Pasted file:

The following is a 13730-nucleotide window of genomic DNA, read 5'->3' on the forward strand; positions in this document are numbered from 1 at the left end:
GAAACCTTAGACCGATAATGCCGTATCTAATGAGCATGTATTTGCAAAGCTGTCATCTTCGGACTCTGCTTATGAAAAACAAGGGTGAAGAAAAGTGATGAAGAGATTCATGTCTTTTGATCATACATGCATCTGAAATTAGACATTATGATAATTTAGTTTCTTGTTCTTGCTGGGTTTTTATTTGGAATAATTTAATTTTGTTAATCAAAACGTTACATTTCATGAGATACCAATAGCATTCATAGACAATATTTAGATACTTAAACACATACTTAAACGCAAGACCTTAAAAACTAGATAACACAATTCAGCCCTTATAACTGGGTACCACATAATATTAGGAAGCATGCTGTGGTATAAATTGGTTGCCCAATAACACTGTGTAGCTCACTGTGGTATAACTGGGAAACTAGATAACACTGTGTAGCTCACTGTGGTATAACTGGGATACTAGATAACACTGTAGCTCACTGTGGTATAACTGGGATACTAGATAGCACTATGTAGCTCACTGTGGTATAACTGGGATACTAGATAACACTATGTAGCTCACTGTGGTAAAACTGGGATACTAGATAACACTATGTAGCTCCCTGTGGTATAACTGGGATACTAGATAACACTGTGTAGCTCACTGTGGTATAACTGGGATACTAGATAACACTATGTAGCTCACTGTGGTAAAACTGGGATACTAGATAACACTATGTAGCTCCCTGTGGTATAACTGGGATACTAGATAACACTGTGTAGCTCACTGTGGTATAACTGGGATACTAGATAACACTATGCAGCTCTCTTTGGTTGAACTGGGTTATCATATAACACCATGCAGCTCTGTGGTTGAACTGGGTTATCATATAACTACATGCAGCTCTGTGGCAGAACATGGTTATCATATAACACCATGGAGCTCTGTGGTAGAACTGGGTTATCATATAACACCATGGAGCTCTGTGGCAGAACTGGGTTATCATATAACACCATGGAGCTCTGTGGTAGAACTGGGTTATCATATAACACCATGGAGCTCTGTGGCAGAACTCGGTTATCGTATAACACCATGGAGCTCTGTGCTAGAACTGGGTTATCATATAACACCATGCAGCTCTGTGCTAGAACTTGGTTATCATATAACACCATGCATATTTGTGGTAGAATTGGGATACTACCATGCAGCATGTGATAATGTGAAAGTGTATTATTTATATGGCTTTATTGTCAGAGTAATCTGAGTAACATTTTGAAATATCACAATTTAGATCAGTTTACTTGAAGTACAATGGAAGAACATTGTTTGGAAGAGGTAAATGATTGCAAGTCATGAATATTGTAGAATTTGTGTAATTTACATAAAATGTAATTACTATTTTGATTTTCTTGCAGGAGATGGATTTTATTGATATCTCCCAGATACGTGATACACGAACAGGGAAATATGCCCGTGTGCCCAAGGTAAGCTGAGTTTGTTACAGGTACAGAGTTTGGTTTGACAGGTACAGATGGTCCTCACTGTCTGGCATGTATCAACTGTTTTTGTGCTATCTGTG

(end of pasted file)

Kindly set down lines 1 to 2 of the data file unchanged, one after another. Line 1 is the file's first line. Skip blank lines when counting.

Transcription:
The following is a 13730-nucleotide window of genomic DNA, read 5'->3' on the forward strand; positions in this document are numbered from 1 at the left end:
GAAACCTTAGACCGATAATGCCGTATCTAATGAGCATGTATTTGCAAAGCTGTCATCTTCGGACTCTGCTTATGAAAAACAAGGGTGAAGAAAAGTGATGAAGAGATTCATGTCTTTTGATCATACATGCATCTGAAATTAGACATTATGATAATTTAGTTTCTTGTTCTTGCTGGGTTTTTATTTGGAATAATTTAATTTTGTTAATCAAAACGTTACATTTCATGAGATACCAATAGCATTCATAGACAATATTTAGATACTTAAACACATACTTAAACGCAAGACCTTAAAAACTAGATAACACAATTCAGCCCTTATAACTGGGTACCACATAATATTAGGAAGCATGCTGTGGTATAAATTGGTTGCCCAATAACACTGTGTAGCTCACTGTGGTATAACTGGGAAACTAGATAACACTGTGTAGCTCACTGTGGTATAACTGGGATACTAGATAACACTGTAGCTCACTGTGGTATAACTGGGATACTAGATAGCACTATGTAGCTCACTGTGGTATAACTGGGATACTAGATAACACTATGTAGCTCACTGTGGTAAAACTGGGATACTAGATAACACTATGTAGCTCCCTGTGGTATAACTGGGATACTAGATAACACTGTGTAGCTCACTGTGGTATAACTGGGATACTAGATAACACTATGTAGCTCACTGTGGTAAAACTGGGATACTAGATAACACTATGTAGCTCCCTGTGGTATAACTGGGATACTAGATAACACTGTGTAGCTCACTGTGGTATAACTGGGATACTAGATAACACTATGCAGCTCTCTTTGGTTGAACTGGGTTATCATATAACACCATGCAGCTCTGTGGTTGAACTGGGTTATCATATAACTACATGCAGCTCTGTGGCAGAACATGGTTATCATATAACACCATGGAGCTCTGTGGTAGAACTGGGTTATCATATAACACCATGGAGCTCTGTGGCAGAACTGGGTTATCATATAACACCATGGAGCTCTGTGGTAGAACTGGGTTATCATATAACACCATGGAGCTCTGTGGCAGAACTCGGTTATCGTATAACACCATGGAGCTCTGTGCTAGAACTGGGTTATCATATAACACCATGCAGCTCTGTGCTAGAACTTGGTTATCATATAACACCATGCATATTTGTGGTAGAATTGGGATACTACCATGCAGCATGTGATAATGTGAAAGTGTATTATTTATATGGCTTTATTGTCAGAGTAATCTGAGTAACATTTTGAAATATCACAATTTAGATCAGTTTACTTGAAGTACAATGGAAGAACATTGTTTGGAAGAGGTAAATGATTGCAAGTCATGAATATTGTAGAATTTGTGTAATTTACATAAAATGTAATTACTATTTTGATTTTCTTGCAGGAGATGGATTTTATTGATATCTCCCAGATACGTGATACACGAACAGGGAAATATGCCCGTGTGCCCAAGGTAAGCTGAGTTTGTTACAGGTACAGAGTTTGGTTTGACAGGTACAGATGGTCCTCACTGTCTGGCATGTATCAACTGTTTTTGTGCTATCTGTG